Tuesday, 9 December 2014

The return of the knight.

Quiet here.
Regulars will have sussed out that the blog is slow this time of year due to the extra workload. Nevertheless, I have done some modelling. Again, regulars may remember the Knightwing OO conversion that was destined for Rhiw on a Tenshodo spud. For a couple of reasons (clearance and haulage) it was abandoned and all the bits put in a marge tub for a later date. This week I got them out and rebuilt the part built body onto a new plastic footplate that was in turn wrapped around a Kato 104 chassis for 009 use. This is hardly an original conversion, but a handsome beast anyway.
It's a bit bit for Tal-coed, but might just fit a future project.

Saturday, 29 November 2014

Tal-coed tidy

The first show out of the traps next year is Southampton with Tal-coed. Being that the next few weeks are silly season in more ways than one, I thought it might be an idea to get it out and give it a look over. Of course it isn't large so looking didn't take long. The usual bald bits of green needed doing and on top of that I have a few odd things that I may do. Wary not to clutter like some do, this will be subtle: veg in the veg patch, a couple of Coopercraft tools by the lean-to and possibly a water butt. I pondered the fiddle yard such as it is and wondered if it could be improved. A few suggestions from others include a cassette system. Not my favourite method and then where would you store them? The beauty of Tal-coed is that it is one-lift - no bolts, no other boards, no fuss. Maybe it's best left as a pure breed.

Thursday, 27 November 2014

My dog's got no nose...

I'm in empty car park mode at the moment.  Morton Stanley has come to a bit of a temporary halt and there is no other definite project to aim at. Is this a bad thing? Possibly not. Without moving my head, I can see on the bench, an EM point, a half-built Y6, a 16mm i.c. under carriage, a spud and a Fleishmann 212 chassis. Joined up thinking not a strong point at the moment. I just keep dabbing at little things and the dog is last night's. I think it is ABS, but anyway it's a well cast item hat has been in the box for a while and may appear on M Stanley. It looked sheepdog-ish so I looked at some dog-porn to check colouring... black with white bits on nose and chest. So that's what it got. What I got was something which looked like a deformed Friesian cow, so it got a wash of pale grey and brown. Well it looks sort of dog-like.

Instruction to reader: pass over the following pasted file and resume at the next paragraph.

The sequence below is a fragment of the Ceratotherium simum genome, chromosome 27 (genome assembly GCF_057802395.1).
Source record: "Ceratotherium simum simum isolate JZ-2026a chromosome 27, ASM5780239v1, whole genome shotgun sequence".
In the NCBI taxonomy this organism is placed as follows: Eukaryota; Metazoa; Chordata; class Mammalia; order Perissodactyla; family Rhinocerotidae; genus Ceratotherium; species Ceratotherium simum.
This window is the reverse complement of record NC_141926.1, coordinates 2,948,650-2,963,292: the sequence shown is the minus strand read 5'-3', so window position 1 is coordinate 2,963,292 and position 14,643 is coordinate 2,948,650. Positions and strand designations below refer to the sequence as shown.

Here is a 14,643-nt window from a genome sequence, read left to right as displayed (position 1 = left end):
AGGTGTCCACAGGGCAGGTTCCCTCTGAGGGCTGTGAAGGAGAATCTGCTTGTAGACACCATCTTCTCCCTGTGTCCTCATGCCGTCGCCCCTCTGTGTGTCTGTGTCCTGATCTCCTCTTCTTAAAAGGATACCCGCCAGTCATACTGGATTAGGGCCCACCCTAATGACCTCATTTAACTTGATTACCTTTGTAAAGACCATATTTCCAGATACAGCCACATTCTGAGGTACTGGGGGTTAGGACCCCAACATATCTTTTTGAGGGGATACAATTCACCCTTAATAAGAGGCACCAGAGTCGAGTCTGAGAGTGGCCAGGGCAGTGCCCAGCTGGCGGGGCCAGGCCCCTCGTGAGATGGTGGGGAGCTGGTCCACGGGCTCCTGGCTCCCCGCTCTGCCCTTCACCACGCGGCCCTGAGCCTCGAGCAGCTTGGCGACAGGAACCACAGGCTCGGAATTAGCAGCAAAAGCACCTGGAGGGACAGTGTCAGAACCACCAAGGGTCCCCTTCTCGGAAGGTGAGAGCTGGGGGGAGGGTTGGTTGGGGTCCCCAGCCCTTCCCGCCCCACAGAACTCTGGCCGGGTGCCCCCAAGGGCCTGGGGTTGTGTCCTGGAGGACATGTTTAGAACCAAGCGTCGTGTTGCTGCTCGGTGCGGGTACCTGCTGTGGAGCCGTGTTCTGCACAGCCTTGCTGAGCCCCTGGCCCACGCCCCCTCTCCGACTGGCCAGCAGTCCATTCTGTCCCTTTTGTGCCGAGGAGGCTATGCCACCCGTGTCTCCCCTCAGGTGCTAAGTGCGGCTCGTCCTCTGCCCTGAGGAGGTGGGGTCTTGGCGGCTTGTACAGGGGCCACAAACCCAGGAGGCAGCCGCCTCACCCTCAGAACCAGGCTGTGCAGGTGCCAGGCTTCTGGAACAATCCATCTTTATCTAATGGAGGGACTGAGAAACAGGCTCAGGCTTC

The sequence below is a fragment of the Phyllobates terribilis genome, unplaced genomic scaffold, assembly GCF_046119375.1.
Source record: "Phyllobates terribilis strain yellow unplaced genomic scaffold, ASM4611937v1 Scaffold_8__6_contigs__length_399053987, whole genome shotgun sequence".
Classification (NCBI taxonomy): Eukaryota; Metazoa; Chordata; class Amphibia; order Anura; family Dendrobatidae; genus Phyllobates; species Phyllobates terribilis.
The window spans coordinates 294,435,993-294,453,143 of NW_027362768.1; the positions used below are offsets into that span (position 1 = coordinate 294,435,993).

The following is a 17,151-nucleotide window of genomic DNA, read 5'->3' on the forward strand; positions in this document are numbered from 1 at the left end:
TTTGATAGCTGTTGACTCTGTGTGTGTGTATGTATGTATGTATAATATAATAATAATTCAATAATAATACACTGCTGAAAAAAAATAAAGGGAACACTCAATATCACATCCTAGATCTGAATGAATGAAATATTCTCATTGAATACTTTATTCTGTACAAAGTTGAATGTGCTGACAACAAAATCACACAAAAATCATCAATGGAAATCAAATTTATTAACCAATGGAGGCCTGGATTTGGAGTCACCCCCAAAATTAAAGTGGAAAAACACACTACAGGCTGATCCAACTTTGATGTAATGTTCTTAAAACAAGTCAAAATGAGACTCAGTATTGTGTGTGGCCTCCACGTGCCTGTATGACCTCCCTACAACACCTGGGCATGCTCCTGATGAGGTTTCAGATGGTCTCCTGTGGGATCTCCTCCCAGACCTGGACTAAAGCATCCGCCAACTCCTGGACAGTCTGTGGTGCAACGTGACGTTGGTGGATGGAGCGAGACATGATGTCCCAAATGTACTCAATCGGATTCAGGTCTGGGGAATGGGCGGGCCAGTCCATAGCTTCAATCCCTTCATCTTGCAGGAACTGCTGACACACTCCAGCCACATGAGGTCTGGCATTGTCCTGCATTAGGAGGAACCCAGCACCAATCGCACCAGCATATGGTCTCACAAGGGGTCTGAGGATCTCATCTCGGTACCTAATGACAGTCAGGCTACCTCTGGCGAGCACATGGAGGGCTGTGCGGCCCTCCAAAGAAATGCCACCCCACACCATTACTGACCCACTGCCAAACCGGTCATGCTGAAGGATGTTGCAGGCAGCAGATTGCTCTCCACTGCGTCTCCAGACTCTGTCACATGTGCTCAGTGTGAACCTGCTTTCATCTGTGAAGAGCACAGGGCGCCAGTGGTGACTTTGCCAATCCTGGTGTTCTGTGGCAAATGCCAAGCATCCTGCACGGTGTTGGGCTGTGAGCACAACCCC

I pondered on the 212 chassis and it dawned on me that an 009 one of these might work, so taking a few published dimensions I roughed out a pencil sketch... huge. 92mm long and physically about the size of a 4mm Terrier and would need a fair bit of adjustment. I've always admired the bigger 009 stuff, but it takes some getting used to.

Thursday, 20 November 2014

Couplings


Another small tidy up job. This pair of Bagwags were destined for the Edge showing at Expo-ng but were without couplings, so they've been hanging around on the bench. I tend to batch build Greenwich couplings so these received the first two.
The above from Mick Thornton's Expo-ng photo report. Worryingly the first thought that entered my head when seeing this group of well attired gents, was that with one exception, there was a certain resemblance to a Take That tribute act. I'll let you pick out who is who.

Tuesday, 18 November 2014

Rooting around

Interesting set of reasoning over on Phil's blog with his Radial from a K's kit and parallels with here. It's important not to throw the baby out with the bathwater and assume that newer is better or finer or more suited to your needs. I could go to town and upgrade the Terrier, but why? The duck analogy comes to mind - it looks like a duck... etc. The spec is as follows: 1960s(?) K's body kit, Branchlines chassis (90's) transfers Maybex, Romford wheels on EM axles, Mashima motor, and Goden Arrow plates. There is still the huge screw on the front as a fixing, but hey, Les Darbyshire's example appears to have the same deal on his Maidstone Road in MRJ, so if it's good enough... This small side project may have some legs.

Sunday, 16 November 2014

Rooter repair.